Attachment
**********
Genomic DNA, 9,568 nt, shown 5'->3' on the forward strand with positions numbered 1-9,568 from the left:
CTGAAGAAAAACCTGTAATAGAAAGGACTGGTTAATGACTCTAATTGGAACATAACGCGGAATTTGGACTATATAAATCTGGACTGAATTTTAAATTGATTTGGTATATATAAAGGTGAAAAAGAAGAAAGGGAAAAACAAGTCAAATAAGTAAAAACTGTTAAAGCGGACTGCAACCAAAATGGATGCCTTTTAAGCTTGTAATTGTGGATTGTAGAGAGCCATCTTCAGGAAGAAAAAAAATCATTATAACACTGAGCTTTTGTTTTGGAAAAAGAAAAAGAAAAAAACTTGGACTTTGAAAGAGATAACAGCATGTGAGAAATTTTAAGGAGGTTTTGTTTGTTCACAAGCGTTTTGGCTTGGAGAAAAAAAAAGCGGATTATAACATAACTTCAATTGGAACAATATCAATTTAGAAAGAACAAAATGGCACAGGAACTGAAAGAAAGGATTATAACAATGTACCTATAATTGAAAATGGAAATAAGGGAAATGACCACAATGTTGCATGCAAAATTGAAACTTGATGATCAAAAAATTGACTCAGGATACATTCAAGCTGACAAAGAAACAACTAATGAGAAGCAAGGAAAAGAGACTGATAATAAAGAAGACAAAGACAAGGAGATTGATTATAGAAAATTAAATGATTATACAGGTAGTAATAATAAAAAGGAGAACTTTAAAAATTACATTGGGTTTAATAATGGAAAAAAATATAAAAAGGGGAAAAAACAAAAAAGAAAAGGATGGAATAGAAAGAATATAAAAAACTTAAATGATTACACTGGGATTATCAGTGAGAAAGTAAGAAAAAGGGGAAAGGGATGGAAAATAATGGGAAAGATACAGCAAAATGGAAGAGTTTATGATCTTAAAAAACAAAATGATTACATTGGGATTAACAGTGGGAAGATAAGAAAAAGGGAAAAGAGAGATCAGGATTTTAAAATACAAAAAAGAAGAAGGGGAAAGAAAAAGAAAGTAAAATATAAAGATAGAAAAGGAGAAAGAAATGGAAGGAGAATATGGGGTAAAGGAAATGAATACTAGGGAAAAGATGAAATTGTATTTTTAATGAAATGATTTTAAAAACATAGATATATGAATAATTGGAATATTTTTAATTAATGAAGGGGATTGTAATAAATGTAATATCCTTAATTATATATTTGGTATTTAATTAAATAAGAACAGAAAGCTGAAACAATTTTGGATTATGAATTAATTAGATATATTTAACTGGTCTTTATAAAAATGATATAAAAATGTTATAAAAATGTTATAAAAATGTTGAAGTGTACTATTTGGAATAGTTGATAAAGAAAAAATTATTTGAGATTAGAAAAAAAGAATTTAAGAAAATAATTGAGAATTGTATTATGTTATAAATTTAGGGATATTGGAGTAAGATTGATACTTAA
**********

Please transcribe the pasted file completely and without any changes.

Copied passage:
Genomic DNA, 9,568 nt, shown 5'->3' on the forward strand with positions numbered 1-9,568 from the left:
CTGAAGAAAAACCTGTAATAGAAAGGACTGGTTAATGACTCTAATTGGAACATAACGCGGAATTTGGACTATATAAATCTGGACTGAATTTTAAATTGATTTGGTATATATAAAGGTGAAAAAGAAGAAAGGGAAAAACAAGTCAAATAAGTAAAAACTGTTAAAGCGGACTGCAACCAAAATGGATGCCTTTTAAGCTTGTAATTGTGGATTGTAGAGAGCCATCTTCAGGAAGAAAAAAAATCATTATAACACTGAGCTTTTGTTTTGGAAAAAGAAAAAGAAAAAAACTTGGACTTTGAAAGAGATAACAGCATGTGAGAAATTTTAAGGAGGTTTTGTTTGTTCACAAGCGTTTTGGCTTGGAGAAAAAAAAAGCGGATTATAACATAACTTCAATTGGAACAATATCAATTTAGAAAGAACAAAATGGCACAGGAACTGAAAGAAAGGATTATAACAATGTACCTATAATTGAAAATGGAAATAAGGGAAATGACCACAATGTTGCATGCAAAATTGAAACTTGATGATCAAAAAATTGACTCAGGATACATTCAAGCTGACAAAGAAACAACTAATGAGAAGCAAGGAAAAGAGACTGATAATAAAGAAGACAAAGACAAGGAGATTGATTATAGAAAATTAAATGATTATACAGGTAGTAATAATAAAAAGGAGAACTTTAAAAATTACATTGGGTTTAATAATGGAAAAAAATATAAAAAGGGGAAAAAACAAAAAAGAAAAGGATGGAATAGAAAGAATATAAAAAACTTAAATGATTACACTGGGATTATCAGTGAGAAAGTAAGAAAAAGGGGAAAGGGATGGAAAATAATGGGAAAGATACAGCAAAATGGAAGAGTTTATGATCTTAAAAAACAAAATGATTACATTGGGATTAACAGTGGGAAGATAAGAAAAAGGGAAAAGAGAGATCAGGATTTTAAAATACAAAAAAGAAGAAGGGGAAAGAAAAAGAAAGTAAAATATAAAGATAGAAAAGGAGAAAGAAATGGAAGGAGAATATGGGGTAAAGGAAATGAATACTAGGGAAAAGATGAAATTGTATTTTTAATGAAATGATTTTAAAAACATAGATATATGAATAATTGGAATATTTTTAATTAATGAAGGGGATTGTAATAAATGTAATATCCTTAATTATATATTTGGTATTTAATTAAATAAGAACAGAAAGCTGAAACAATTTTGGATTATGAATTAATTAGATATATTTAACTGGTCTTTATAAAAATGATATAAAAATGTTATAAAAATGTTATAAAAATGTTGAAGTGTACTATTTGGAATAGTTGATAAAGAAAAAATTATTTGAGATTAGAAAAAAAGAATTTAAGAAAATAATTGAGAATTGTATTATGTTATAAATTTAGGGATATTGGAGTAAGATTGATACTTAA